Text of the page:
How to Feel Happy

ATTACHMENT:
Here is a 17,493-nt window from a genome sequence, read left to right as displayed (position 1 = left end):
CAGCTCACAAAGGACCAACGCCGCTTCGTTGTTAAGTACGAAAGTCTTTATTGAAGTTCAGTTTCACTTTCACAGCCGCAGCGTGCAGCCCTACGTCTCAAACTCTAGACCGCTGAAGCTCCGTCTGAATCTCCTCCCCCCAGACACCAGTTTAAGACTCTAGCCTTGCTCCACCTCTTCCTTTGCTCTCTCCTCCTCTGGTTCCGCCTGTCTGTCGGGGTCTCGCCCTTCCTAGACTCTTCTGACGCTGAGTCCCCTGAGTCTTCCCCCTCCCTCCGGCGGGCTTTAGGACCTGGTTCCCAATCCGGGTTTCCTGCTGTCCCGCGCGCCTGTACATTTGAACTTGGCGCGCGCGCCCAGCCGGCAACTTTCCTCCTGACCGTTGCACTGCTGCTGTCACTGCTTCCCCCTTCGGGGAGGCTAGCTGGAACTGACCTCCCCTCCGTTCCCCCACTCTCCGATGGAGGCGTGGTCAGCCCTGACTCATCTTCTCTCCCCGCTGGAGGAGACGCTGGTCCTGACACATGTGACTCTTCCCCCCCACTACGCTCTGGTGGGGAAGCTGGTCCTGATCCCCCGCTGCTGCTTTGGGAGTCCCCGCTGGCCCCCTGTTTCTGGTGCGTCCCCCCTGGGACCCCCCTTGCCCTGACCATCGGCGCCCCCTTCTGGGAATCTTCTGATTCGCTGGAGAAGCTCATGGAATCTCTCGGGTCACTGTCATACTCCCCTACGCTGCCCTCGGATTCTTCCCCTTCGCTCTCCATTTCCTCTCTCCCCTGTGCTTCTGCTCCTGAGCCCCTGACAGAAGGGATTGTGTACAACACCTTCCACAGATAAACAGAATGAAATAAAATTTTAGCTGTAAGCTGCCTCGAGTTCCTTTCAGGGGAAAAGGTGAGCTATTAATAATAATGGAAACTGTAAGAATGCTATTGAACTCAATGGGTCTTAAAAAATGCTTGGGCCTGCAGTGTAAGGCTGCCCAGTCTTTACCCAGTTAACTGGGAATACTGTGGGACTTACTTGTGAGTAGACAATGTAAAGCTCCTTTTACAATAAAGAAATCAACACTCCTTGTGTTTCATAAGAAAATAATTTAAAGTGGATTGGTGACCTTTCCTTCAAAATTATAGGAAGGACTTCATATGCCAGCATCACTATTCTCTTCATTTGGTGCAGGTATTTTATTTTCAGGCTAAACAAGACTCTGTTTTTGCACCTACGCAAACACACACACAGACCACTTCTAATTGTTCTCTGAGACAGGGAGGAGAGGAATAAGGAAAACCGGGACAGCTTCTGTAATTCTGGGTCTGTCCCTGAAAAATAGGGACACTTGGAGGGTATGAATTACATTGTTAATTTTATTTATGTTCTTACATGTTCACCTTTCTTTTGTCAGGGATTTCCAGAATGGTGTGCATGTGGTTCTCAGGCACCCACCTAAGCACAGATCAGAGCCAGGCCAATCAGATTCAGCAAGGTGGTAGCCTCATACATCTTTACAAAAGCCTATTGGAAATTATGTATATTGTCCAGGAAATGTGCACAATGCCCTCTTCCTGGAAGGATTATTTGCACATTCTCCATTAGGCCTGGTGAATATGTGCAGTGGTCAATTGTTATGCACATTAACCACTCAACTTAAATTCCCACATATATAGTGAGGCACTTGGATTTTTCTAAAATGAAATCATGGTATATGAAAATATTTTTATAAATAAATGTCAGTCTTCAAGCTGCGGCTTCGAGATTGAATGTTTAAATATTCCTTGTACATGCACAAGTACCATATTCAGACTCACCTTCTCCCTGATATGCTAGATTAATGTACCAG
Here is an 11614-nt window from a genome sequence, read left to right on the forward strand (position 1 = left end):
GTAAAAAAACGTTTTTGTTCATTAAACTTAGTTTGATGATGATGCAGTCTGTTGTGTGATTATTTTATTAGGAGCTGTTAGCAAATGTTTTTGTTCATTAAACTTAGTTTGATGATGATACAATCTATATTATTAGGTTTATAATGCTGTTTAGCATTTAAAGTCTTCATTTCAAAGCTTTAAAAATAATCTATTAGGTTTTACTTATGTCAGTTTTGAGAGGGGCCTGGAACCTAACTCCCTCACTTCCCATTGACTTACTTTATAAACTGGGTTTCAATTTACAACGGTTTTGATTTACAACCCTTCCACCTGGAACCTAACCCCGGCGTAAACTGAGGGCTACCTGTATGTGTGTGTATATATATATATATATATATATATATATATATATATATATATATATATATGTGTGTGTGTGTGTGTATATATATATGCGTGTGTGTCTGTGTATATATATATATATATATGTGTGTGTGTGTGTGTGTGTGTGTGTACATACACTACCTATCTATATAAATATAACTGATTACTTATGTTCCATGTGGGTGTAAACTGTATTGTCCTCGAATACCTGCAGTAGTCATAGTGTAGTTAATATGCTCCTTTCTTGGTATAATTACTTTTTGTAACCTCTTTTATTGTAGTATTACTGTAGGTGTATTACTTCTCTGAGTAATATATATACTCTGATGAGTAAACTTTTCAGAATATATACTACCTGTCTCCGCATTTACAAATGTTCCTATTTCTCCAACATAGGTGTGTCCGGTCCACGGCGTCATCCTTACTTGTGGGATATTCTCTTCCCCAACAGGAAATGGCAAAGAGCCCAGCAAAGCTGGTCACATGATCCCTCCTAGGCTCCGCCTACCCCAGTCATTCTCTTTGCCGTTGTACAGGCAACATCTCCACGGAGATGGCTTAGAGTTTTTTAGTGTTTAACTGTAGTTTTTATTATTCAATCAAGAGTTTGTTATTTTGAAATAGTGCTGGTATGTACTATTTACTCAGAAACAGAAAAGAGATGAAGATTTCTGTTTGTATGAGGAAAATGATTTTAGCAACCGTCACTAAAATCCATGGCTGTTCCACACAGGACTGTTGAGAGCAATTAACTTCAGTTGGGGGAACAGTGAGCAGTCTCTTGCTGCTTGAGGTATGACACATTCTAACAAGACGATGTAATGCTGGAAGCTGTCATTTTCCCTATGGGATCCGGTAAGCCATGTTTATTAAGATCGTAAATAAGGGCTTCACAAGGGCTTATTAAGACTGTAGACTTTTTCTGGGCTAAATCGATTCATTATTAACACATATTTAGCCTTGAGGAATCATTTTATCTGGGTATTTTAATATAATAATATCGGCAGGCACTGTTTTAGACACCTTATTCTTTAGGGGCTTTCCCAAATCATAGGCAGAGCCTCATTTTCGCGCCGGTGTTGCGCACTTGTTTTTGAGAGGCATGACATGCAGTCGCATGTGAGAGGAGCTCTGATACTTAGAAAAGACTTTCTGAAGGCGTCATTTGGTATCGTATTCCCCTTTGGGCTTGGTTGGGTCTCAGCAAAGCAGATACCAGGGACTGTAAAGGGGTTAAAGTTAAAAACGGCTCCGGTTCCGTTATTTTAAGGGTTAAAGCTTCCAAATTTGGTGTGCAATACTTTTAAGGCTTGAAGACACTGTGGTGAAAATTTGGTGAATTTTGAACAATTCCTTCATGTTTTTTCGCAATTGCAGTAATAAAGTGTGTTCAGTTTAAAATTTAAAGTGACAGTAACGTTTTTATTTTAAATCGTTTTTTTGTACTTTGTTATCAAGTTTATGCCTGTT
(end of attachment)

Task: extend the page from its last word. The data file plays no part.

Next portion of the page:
Are Americans indulging in a spending spree to mask the emptiness of their lives? Some social critics make a good living arguing that the answer is “yes.” Pro-capitalist pundits respond that the masses are simply availing themselves of the good life heretofore limited to the aristos. In this era of the Third Way, let us consider a synthesis of these views: Americans have indeed gone on a shopping binge to paper over their angst—and it works! The theory looks more plausible in light of a survey conducted for Adweek by Alden & Associates Marketing Research of Hermosa Beach, Calif. Asked if buying something makes them “feel happier,” 67.5 percent of those polled said it does. Youthful idealism doesn’t preclude this outlook: 78.9 percent of the poll’s 18-24-year-olds answered “yes,” versus 70.8 percent of 25-34s, 68 percent of 35-49s, 62.5 percent of 50-64s and 60.7 percent of those 65 and up. There wasn’t a gender gap, but there was a marital gap: 71.9 percent of singles said buying something makes them feel happier, versus 63.5 percent of marrieds. Lise Metzger/Tony StoneGDT/Tony Stone